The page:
Age of the Androids
What humanoid robots mean for the future of humanity
There is growing corporate interest in humanoid robots to replace human labor. Tesla’s recently unveiled Bumble C robot may mark a turning point in an industry that has thus far focused on specialized machines produced in limited quantities. Should Tesla succeed, what does a mass-produced humanoid robot mean for the future of humanity?
Of Legs and Brains
The story of humankind is often told in the frame of our advanced brains. Our cognitive capacity, indeed, is the cornerstone of our ability to use tools, farm, start fires…etc. Our brains enable us to build the foundations of modern civilization.
But this story leaves out another evolutionary attribute that also enabled all of the above; our bipedal ability to walk upright. This is equally important because in order to utilize the full capacity of our brains, we needed the capability to be mobile and manipulate objects simultaneously. This is something that this not possible when walking on all four limbs.
But ambulating on two feet is not easy. In robotics, bipedal machines remain one of the greatest challenges for engineers. So why bother? Why not simply focus on machines that use four legs, or even wheels? Certainly, these alternative approaches are cheaper and easier.
The easiest path isn't always the correct one. While four-legged and wheeled robots certainly have their place, if the goal is to design a multifunctional general-purpose machine that can serve as a drop-in replacement for humans, naturally, it must be bipedal. Why? Because we are. Our entire civilization, from the design of elevators, stairwells, to cars, buses, and even spacecraft, is built around having two legs with two arms.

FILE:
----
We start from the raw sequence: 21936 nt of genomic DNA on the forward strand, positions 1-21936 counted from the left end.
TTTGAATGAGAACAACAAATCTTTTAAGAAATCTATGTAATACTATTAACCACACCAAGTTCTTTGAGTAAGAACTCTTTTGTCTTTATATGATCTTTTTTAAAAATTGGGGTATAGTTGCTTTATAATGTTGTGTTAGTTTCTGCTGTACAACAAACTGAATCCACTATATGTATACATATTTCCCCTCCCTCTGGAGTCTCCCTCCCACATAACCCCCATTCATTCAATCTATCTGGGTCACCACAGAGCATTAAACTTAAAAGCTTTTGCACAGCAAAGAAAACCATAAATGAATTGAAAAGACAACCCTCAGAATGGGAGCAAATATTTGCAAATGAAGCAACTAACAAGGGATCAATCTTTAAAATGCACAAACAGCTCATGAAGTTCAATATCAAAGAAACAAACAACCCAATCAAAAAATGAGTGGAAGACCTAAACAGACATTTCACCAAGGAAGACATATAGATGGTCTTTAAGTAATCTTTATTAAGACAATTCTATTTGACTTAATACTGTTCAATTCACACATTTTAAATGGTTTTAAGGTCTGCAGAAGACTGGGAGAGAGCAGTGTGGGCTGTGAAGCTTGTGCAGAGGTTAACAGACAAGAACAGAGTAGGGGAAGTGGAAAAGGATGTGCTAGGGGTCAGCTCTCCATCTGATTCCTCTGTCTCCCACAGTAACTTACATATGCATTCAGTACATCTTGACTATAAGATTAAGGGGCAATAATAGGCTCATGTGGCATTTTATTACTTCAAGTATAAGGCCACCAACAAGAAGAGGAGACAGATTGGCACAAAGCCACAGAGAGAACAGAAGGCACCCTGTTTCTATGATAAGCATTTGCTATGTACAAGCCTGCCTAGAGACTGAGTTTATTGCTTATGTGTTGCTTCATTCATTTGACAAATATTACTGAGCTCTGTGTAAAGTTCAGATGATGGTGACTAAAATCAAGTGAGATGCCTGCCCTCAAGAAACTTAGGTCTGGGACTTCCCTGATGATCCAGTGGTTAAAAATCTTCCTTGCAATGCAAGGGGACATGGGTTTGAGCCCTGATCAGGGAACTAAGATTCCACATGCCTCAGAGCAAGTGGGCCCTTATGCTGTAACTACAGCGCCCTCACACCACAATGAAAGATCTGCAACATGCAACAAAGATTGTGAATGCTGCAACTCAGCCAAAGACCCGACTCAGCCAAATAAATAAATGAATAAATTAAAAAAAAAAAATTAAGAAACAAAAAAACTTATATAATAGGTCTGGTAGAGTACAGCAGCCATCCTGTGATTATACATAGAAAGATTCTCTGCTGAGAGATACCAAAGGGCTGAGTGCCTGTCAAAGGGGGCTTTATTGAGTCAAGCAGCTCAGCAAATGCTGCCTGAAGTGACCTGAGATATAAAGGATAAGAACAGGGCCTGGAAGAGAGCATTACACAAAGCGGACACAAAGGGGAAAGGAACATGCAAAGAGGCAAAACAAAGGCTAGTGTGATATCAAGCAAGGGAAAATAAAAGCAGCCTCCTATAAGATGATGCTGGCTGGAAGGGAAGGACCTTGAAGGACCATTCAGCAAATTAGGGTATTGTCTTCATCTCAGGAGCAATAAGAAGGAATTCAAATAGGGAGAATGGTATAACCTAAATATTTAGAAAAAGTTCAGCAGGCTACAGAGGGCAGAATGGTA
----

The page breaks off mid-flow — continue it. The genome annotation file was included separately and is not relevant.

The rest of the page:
Bipedal robots have been around since at least the 1990s. Most famously, Honda’s Asimo demonstrated the ability to walk and even jog, in the early 2000s. So what sets Tesla's approach apart from those that came before it? In a world: scale. Tesla’s vision far exceeds the more limited aspirations of Asimo and others like it.
First, a caveat, Tesla’s Bumble C robot remains far behind the likes of Asimo and Boston Dynamics, and this was painfully evident in the presentation that introduced it. Nonetheless, the fact that Tesla was able to develop a bipedal machine within a year, signifies significant future potential.
Tesla is already far along in the development of a second prototype, called “Optimus.” Optimus strives to be a general-purpose humanoid robot that will be produced at scale, leveraging the production and design methodology used on the Starship and Tesla assembly lines.
I dived into this topic more here, but this methodology is a five-step process that recognizes the (often forgotten) synergy between production and design. The philosophy focuses on rapid iteration that seeks to reduce the number of parts/processes while simultaneously improving the end product.